Article

PRESCRIBING FOR ASTIGMATISM

ASPHERIC LENSES, ASTIGMATISM, AND ABERRATIONS

The design of aspheric contact lenses can often be abstract and difficult to understand. The following are nine clinical pearls to help eyecare practitioners understand how contact lenses can induce or reduce visual aberrations.

Pearls of Wisdom

  1. The cornea itself is aspheric. The term aspheric refers to a surface that does not have a uniform radius of curvature as a perfect sphere does. Normal corneas have a prolate shape that has a steeper central curvature that flattens out toward the limbus. Patients who have undergone refractive surgery often have corneas with an oblate shape that have a flatter central curvature that steepens out toward the limbus.
  2. Higher-order aberrations (HOAs) are less visually significant than are lower-order aberrations (LOAs). LOAs consist of zeroth, first-, and second-order aberrations, which are prism, refractive error, and astigmatism, respectively. HOAs (third through tenth) include coma, spherical aberration, and trefoil, among others. Typically, the higher the order, the less visually significant the aberration is. This means that practitioners should consider HOAs as a possible cause of visual blur only if they have already corrected the LOAs.
  3. HOAs become more visually significant with increasing pupil size. A common patient complaint is ghosting or halos around sources of light at night. This is because the larger pupil size increases the magnitude of HOAs, which are mostly spherical aberrations.
  4. Clinically, aberrometry measurements can be useful when trying to determine the cause of a patient’s vision complaints. Aberrometers measure HOAs by calculating the root-mean-square (RMS) in microns. An RMS value of approximately < 0.300μm is considered normal.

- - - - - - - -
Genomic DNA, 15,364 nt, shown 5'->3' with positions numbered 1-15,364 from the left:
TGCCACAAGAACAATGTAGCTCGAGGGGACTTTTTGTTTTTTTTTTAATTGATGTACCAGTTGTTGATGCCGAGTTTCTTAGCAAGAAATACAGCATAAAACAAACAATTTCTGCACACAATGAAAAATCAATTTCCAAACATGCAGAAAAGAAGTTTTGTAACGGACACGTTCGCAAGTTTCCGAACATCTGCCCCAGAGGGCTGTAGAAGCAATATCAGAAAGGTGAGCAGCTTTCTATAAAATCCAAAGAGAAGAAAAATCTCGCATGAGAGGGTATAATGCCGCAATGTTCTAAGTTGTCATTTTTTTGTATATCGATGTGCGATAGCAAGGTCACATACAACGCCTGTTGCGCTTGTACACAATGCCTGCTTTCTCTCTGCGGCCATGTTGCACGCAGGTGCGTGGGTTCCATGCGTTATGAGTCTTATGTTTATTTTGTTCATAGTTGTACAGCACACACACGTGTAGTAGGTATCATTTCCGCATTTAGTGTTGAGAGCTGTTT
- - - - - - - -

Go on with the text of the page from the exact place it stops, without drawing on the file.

5. Aspheric lenses aim to improve visual quality by decreasing HOAs, which are mostly spherical aberrations. Lenses, especially those with high amounts of power, can induce HOAs. One goal of aspheric lenses is to reduce these induced aberrations.
  6. Many multifocal contact lenses achieve add power with high degrees of eccentricity. Eccentricity is a measurement of the deviation from a sphere. Multifocal optics are achieved in lenses that have high eccentricity and rapidly steepen or flatten toward the edge of the lens.
  7. Aspheric soft lenses generally have the asphericity on the front surface. Aspheric optics are more beneficial on the front surface of the lens due to the greater difference between the indices of refraction between air and the contact lens versus the lens and the tear film.
  8. Corneal GP lenses can be front-aspheric, back-aspheric, or both (bi-aspheric). Front-surface asphericity in GP lenses can be utilized to decrease HOAs or to create multifocal optics. Back-surface asphericity may be utilized to better contour a patient’s cornea. A bi-aspheric GP lens has both front- and back-aspheric surfaces.
  9. Aspheric optics do not correct residual astigmatism. In the past, there were claims that aspheric optics could correct small degrees of residual astigmatism. This is untrue; aspheric optics can affect the magnitude of HOAs, but they do not correct or decrease the amount of residual astigmatism, which is an LOA.

In Summary

With dozens of soft and GP lens options available, the term “aspheric” may be used rather loosely. Communicating with laboratories may be helpful to gain insight on the different aspheric lens designs. It is important to understand the potential benefits of these designs to provide the best possible care for contact lens-wearing patients. CLS